From their pugnacious, short-nosed faces to the tips of their wagging, cropped tails, boxers exude a rambunctious enthusiasm for life. These high-energy dogs may look fierce, and their name may connote a fighting dog, but most boxers are friendly and not aggressive. Boxers are the 10th most popular breed in the U.S. While there is just one breed of boxer, there are several types of boxer dogs, and their names indicate their home country.
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Many common traits
No matter her origins, there's no mistaking a boxer's wrinkled and worried-looking face. These large male dogs stand 23 to 25 inches tall from paw to shoulder. Females are a bit shorter and about 21.5 to 23.5 inches. Males weigh about 65 to 80 pounds, while females are about 15 pounds lighter. The boxer lifespan is about 10 to 12 years.
Their short coats can be fawn, tan, ginger, gold, or brindle with white markings on their faces and paws. A brindle boxer has dark stripes of fur on a lighter-colored coat, and reverse brindle boxers look almost black with just a few stripes of lighter fur.
While boxers are born with floppy ears and long, slender tails, many owners get them cropped if they plan to show their dogs. If ears are cropped, they are pointed and stand up straight, and the tails are docked to just a few inches. However, these practices are now illegal in parts of Europe.
Boxers are affectionate and have a generally friendly temperament. Without training, their enthusiasm for fun and mischief can get the best of them.
A breed born in Germany
Boxers originated in Germany in the late 19th century. The boxer may have been bred from a larger dog known as the Bullenbeisser, which means "bull biter," used for hunting by noblemen. This dog was crossbred with a smaller mastiff-type breed from England and became today's sleeker boxer. The name comes from how the boxer looks like he's sparring with the front paws while playing and when defending himself.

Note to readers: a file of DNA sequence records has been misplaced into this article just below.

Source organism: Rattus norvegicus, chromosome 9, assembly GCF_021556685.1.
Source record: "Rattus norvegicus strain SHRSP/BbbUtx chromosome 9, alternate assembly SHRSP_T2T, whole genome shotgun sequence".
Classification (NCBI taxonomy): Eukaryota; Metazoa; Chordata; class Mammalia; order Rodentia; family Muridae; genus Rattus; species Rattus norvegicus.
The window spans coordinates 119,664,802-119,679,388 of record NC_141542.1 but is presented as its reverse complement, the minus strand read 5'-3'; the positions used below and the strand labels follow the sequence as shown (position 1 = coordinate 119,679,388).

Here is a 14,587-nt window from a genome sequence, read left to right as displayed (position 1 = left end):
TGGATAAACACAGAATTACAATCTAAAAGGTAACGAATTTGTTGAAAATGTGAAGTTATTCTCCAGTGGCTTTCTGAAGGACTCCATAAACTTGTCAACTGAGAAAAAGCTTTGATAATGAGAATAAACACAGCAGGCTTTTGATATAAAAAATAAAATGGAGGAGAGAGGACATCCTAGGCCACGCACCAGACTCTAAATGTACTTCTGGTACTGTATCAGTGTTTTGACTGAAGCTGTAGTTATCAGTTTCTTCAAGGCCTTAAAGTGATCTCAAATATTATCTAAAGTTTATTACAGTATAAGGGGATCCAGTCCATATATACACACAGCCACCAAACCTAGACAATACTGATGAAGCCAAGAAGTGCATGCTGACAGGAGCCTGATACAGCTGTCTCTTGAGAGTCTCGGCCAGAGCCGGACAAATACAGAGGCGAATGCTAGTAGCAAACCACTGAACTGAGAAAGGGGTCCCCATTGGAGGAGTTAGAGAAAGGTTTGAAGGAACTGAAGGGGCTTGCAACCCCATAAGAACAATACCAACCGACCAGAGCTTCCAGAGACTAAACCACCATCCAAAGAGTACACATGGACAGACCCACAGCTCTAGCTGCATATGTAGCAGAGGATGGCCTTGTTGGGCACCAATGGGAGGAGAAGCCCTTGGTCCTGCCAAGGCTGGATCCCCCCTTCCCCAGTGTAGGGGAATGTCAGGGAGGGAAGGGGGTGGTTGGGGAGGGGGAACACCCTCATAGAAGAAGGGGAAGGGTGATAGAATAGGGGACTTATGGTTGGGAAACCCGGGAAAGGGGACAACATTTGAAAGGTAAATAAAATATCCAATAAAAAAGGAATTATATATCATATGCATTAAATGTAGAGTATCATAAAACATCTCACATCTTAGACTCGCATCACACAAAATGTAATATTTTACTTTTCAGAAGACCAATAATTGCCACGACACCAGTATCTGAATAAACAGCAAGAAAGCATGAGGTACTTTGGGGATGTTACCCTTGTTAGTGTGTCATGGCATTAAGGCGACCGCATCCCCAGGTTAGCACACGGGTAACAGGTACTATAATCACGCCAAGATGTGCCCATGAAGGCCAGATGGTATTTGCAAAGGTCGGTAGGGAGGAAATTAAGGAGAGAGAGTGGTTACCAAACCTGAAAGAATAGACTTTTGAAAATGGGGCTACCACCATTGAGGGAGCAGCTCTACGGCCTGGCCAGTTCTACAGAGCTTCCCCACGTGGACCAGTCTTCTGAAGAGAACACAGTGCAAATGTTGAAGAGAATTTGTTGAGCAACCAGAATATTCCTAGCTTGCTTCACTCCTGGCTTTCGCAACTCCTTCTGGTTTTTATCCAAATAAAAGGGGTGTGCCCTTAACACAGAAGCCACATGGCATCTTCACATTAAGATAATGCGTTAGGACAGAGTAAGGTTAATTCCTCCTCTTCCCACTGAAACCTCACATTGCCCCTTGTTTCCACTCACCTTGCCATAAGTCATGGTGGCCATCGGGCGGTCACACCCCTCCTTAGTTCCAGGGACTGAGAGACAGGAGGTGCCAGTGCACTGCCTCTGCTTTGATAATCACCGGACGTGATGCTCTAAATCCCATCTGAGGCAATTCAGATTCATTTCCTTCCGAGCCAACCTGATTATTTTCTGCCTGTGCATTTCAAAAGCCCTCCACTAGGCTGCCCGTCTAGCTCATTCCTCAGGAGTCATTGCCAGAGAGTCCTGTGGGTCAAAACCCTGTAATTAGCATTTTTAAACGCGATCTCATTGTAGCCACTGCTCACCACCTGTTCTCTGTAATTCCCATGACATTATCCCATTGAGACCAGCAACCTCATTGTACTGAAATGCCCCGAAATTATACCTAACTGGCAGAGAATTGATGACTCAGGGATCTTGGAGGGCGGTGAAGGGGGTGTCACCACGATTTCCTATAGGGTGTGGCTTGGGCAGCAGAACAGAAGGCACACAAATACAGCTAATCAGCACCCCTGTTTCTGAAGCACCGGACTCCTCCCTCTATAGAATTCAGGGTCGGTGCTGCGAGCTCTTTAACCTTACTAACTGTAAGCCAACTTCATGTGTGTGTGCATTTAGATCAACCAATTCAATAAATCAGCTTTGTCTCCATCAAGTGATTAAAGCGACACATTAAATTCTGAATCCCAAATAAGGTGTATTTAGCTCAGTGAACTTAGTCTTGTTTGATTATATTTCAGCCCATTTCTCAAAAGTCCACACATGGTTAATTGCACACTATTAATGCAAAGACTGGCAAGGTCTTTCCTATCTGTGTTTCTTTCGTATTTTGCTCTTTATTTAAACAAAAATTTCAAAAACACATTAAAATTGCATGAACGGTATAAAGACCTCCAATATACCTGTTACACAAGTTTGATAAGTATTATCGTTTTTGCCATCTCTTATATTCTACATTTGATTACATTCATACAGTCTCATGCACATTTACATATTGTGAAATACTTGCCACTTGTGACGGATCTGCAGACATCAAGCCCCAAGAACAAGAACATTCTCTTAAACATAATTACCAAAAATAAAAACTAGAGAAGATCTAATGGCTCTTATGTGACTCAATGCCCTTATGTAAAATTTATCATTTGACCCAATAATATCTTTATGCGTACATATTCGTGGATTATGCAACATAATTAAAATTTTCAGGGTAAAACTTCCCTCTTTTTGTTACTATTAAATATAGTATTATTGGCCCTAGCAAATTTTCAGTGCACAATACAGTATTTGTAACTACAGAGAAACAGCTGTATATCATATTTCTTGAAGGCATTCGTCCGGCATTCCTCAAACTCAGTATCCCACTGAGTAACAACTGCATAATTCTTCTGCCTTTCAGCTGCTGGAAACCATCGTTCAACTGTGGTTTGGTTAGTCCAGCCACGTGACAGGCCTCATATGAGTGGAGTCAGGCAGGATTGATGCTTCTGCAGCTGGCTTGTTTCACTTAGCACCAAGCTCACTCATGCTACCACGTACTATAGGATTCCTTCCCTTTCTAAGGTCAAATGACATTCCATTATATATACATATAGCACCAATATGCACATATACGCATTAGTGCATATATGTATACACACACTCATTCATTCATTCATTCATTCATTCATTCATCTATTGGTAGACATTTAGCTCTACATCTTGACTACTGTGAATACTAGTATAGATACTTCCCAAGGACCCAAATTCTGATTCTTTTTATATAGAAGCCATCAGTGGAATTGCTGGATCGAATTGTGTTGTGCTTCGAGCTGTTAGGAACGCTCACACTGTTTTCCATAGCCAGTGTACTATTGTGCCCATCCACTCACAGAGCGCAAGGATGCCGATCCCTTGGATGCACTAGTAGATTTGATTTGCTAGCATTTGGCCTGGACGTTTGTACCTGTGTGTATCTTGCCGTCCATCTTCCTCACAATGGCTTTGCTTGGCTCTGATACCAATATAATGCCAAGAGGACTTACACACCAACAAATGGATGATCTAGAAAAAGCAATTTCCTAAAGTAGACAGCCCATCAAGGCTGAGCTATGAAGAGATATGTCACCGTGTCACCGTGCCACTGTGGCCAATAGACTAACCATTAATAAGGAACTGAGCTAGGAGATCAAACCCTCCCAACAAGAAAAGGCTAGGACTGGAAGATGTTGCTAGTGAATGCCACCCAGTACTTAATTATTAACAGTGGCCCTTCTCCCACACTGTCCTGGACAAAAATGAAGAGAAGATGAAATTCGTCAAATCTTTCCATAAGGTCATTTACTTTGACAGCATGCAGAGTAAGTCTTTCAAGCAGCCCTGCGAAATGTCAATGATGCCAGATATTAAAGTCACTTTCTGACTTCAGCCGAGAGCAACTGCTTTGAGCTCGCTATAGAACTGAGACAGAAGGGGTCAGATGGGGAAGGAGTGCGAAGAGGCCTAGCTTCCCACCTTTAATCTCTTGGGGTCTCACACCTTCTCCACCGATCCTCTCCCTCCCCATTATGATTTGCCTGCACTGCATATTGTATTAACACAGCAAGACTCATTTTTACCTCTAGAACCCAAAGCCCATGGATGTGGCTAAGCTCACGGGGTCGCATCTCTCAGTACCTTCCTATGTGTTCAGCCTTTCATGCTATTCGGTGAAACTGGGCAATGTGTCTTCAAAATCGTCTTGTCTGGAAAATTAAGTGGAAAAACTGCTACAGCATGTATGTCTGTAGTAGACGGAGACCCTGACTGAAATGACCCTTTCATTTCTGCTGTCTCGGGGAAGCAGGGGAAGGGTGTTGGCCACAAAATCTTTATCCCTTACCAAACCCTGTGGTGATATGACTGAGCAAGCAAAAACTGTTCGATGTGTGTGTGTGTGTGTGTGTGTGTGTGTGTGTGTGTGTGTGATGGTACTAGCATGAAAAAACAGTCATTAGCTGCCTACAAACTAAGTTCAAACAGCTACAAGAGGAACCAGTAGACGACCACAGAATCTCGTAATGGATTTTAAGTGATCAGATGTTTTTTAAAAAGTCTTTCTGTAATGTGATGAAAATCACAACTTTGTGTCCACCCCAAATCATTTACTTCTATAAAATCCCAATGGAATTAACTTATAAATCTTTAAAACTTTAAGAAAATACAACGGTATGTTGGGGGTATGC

The American Kennel Club first registered the boxer in 1904, and the breed rose to popularity in the U.S. in the 1950s.
American boxer traits
As boxers became more common in America, they were bred to have a slightly different appearance than boxers in Germany. American boxers have a tighter coat that stretches over their bones. The American boxer's nose and muzzle are wider than the German counterpart. Your breeder will know if you have an American or German boxer.
Bigger-boned German cousins
While the German boxer has a smaller nose, this type of boxer's thighs are a bit wider. Their overall bone size is also larger. Because their coats aren't quite as tight, they can have a somewhat wrinkled appearance all over rather than just their face.
Caring for all types of boxer dogs
Unlike dogs with long fur, an occasional brushing is all that's needed to keep a boxer's coat shiny and well groomed. These high-energy dogs do best when walked and played with daily.
Because of its short nose structure, boxers sometimes snore and some drool excessively. Boxers are primarily indoor dogs. They are intolerant of hot weather, but at the same time don't do well for long times outdoors in cold weather because their short coats doesn't keep them warm.
Unlike some larger breeds, boxers are not as prone to hip dysplasia as they age. Cancers most likely to strike boxers are mast cell tumors, lymphoma, and brain tumors. They can also inherit boxer cardiomyopathy, a condition in which the heart can beat erratically. This is hard to diagnose and can cause sudden death.